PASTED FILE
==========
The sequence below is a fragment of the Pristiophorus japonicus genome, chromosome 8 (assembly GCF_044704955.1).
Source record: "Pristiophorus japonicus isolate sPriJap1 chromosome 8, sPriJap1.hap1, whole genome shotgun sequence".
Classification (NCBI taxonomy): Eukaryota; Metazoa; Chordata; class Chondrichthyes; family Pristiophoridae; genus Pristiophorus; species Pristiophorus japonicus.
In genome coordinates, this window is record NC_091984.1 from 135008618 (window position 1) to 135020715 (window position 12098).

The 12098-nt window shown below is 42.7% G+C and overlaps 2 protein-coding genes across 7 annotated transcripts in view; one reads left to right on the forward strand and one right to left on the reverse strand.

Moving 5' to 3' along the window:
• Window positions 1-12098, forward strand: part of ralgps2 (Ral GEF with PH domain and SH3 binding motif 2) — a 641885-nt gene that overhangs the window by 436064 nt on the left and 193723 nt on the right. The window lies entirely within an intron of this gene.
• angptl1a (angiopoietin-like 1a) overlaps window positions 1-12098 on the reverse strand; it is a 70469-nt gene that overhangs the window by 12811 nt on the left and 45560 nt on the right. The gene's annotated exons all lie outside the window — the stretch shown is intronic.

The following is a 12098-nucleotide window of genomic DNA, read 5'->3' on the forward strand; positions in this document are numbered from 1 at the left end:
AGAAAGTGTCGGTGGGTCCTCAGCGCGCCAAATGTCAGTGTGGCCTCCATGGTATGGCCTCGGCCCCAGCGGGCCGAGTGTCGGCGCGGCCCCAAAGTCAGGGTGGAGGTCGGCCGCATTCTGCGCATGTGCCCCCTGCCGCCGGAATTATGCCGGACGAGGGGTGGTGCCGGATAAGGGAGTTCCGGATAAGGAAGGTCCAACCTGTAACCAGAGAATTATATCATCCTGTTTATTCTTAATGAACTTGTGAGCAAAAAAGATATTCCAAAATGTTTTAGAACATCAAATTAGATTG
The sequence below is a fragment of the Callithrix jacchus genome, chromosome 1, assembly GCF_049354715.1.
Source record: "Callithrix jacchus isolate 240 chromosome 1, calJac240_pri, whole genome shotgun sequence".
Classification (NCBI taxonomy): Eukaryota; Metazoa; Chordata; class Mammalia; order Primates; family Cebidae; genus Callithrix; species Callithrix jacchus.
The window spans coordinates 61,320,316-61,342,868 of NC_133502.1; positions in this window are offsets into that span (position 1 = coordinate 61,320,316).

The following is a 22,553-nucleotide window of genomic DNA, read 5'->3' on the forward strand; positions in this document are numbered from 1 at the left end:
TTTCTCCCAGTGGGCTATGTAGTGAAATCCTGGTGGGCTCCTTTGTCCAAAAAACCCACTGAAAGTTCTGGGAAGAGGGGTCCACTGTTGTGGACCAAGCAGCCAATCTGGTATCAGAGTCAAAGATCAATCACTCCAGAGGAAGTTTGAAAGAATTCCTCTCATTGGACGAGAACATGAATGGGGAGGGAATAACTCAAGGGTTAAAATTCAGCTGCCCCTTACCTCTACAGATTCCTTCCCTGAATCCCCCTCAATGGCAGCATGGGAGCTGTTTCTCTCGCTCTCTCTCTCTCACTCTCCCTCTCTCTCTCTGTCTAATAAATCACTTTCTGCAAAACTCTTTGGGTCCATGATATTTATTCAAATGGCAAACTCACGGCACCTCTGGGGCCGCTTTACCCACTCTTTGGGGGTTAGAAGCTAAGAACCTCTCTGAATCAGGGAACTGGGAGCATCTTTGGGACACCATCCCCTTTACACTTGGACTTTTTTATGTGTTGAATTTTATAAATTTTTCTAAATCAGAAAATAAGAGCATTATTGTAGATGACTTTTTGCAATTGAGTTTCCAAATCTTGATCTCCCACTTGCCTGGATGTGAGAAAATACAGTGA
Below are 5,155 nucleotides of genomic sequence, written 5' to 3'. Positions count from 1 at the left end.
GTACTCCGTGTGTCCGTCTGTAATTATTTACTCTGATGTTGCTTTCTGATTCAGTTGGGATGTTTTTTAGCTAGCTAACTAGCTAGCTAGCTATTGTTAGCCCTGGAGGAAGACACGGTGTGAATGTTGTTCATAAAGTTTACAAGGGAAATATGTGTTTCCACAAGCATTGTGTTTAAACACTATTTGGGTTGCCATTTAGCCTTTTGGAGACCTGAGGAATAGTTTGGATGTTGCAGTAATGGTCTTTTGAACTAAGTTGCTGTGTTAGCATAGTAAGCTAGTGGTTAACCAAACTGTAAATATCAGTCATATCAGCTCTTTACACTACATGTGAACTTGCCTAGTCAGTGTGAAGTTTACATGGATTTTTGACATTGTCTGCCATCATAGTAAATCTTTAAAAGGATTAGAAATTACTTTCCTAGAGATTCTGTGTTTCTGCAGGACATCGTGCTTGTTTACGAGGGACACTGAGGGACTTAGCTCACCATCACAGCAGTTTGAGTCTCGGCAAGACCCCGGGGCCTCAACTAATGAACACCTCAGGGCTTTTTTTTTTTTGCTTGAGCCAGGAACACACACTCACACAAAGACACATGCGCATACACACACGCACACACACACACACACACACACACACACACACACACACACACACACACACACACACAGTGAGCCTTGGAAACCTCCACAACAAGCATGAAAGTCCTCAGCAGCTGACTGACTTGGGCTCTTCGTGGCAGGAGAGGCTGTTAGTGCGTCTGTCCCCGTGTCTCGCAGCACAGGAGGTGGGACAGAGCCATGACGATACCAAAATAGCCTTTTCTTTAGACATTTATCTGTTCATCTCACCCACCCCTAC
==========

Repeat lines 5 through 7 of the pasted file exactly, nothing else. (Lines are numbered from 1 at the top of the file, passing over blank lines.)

The 12098-nt window shown below is 42.7% G+C and overlaps 2 protein-coding genes across 7 annotated transcripts in view; one reads left to right on the forward strand and one right to left on the reverse strand.

Moving 5' to 3' along the window:
• Window positions 1-12098, forward strand: part of ralgps2 (Ral GEF with PH domain and SH3 binding motif 2) — a 641885-nt gene that overhangs the window by 436064 nt on the left and 193723 nt on the right. The window lies entirely within an intron of this gene.